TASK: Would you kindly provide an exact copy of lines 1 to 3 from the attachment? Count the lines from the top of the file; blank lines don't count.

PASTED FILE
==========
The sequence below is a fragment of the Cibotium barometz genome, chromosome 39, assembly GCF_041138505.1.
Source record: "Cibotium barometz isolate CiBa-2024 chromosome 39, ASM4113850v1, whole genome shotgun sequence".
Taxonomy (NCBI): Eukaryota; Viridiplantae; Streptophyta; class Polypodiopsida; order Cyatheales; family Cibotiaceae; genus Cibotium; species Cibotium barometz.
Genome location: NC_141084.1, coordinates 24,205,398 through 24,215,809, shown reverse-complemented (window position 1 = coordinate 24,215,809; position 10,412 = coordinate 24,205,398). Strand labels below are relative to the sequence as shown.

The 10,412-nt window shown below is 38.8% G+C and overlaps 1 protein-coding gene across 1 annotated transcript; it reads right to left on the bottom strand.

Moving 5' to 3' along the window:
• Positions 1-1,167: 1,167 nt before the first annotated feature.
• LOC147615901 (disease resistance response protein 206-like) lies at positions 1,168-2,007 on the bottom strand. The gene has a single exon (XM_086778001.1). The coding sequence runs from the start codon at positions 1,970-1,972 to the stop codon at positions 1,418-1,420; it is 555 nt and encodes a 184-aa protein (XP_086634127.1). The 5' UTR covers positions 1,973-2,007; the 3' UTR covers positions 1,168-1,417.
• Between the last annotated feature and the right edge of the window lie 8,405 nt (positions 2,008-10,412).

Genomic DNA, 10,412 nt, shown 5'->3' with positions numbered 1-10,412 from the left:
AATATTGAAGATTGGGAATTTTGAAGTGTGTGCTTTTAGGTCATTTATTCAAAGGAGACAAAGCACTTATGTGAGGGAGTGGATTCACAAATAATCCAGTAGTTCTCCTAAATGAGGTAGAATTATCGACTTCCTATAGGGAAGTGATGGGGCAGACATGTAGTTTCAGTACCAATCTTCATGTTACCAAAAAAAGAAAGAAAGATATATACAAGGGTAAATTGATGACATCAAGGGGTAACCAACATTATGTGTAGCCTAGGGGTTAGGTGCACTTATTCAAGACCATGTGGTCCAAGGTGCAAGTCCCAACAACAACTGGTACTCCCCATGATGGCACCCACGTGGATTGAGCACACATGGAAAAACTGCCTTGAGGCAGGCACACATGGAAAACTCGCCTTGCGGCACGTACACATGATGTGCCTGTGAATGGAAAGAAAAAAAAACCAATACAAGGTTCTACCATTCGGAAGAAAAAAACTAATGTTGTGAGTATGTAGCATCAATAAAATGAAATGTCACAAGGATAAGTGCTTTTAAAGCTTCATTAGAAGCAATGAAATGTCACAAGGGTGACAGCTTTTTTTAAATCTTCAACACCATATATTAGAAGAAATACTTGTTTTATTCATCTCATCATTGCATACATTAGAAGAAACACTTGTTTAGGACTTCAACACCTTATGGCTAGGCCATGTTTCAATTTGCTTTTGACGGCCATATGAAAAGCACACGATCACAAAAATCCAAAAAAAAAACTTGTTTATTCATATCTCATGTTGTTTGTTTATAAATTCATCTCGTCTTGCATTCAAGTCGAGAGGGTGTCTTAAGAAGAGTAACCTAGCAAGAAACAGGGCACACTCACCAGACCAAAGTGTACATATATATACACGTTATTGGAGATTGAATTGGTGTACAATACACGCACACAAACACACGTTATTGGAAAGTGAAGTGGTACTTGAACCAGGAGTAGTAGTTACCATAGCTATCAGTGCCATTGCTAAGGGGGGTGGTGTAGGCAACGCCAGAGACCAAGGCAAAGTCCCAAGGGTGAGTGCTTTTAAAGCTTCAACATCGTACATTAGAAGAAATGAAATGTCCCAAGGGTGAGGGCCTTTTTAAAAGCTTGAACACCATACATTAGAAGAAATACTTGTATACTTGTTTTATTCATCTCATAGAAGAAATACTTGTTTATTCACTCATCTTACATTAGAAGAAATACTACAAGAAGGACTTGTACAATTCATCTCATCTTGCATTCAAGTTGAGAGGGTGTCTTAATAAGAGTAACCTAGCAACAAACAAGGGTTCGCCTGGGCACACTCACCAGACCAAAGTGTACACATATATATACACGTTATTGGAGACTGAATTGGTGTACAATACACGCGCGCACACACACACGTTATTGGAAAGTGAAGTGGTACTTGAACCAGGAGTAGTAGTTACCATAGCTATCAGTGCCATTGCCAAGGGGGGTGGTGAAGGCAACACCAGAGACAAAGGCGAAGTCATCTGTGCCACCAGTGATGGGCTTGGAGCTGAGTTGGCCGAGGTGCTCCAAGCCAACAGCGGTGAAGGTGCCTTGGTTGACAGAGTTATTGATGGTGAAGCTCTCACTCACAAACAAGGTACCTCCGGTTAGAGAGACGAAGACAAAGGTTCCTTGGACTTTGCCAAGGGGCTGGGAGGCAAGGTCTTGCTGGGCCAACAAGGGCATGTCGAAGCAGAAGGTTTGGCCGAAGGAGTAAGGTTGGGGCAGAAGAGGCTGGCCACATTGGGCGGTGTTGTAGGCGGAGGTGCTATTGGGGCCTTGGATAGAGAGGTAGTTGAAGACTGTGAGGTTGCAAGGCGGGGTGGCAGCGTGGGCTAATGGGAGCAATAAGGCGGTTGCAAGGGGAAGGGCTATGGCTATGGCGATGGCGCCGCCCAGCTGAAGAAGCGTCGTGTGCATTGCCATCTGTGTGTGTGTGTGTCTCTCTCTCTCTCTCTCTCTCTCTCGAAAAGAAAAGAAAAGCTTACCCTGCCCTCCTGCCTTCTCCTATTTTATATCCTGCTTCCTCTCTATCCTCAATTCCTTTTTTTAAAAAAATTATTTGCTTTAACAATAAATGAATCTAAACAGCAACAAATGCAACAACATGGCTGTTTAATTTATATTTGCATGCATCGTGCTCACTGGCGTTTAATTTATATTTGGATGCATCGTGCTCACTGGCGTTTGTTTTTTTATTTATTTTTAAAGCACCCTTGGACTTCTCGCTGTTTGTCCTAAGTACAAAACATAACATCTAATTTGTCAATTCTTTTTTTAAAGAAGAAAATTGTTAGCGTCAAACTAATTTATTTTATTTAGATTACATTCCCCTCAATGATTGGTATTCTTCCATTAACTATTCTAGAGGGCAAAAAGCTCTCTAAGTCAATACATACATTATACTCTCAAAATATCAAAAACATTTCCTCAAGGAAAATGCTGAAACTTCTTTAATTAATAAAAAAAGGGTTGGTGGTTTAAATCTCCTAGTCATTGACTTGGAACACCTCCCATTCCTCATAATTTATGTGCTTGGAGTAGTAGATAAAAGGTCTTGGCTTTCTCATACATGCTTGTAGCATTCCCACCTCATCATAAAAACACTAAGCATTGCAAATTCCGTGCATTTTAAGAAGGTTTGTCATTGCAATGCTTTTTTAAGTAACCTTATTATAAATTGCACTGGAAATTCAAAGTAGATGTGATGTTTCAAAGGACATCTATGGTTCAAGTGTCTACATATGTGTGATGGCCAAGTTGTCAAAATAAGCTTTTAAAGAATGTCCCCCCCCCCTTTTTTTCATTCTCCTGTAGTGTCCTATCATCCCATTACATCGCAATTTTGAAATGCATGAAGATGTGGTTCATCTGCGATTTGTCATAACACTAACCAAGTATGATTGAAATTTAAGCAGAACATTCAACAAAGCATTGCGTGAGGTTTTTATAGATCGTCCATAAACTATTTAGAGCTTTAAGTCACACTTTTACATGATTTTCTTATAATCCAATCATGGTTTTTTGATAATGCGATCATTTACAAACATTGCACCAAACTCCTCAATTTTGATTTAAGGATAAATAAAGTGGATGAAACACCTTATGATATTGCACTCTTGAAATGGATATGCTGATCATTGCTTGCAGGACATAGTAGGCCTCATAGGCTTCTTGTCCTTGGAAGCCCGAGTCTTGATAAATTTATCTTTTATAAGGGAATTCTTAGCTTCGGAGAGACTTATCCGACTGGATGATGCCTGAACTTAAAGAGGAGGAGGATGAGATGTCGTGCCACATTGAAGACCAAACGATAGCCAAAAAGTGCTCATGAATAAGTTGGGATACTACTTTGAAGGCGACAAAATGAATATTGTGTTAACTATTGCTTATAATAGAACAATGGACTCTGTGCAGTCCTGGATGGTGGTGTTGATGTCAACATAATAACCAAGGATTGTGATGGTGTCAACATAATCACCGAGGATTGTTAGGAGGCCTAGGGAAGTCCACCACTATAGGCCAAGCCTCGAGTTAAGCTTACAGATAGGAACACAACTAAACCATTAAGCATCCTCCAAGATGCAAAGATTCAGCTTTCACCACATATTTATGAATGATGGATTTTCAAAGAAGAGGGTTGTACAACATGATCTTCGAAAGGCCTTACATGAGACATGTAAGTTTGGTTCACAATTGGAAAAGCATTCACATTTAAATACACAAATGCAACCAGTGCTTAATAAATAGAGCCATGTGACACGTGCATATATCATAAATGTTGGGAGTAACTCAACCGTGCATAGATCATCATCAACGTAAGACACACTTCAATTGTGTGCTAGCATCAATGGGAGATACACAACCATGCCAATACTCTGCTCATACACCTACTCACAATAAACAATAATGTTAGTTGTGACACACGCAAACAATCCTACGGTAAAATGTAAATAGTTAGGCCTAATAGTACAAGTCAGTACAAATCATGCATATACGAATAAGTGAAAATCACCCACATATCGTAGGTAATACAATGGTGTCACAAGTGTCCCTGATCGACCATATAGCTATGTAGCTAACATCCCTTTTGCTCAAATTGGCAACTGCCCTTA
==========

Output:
The sequence below is a fragment of the Cibotium barometz genome, chromosome 39, assembly GCF_041138505.1.
Source record: "Cibotium barometz isolate CiBa-2024 chromosome 39, ASM4113850v1, whole genome shotgun sequence".
Taxonomy (NCBI): Eukaryota; Viridiplantae; Streptophyta; class Polypodiopsida; order Cyatheales; family Cibotiaceae; genus Cibotium; species Cibotium barometz.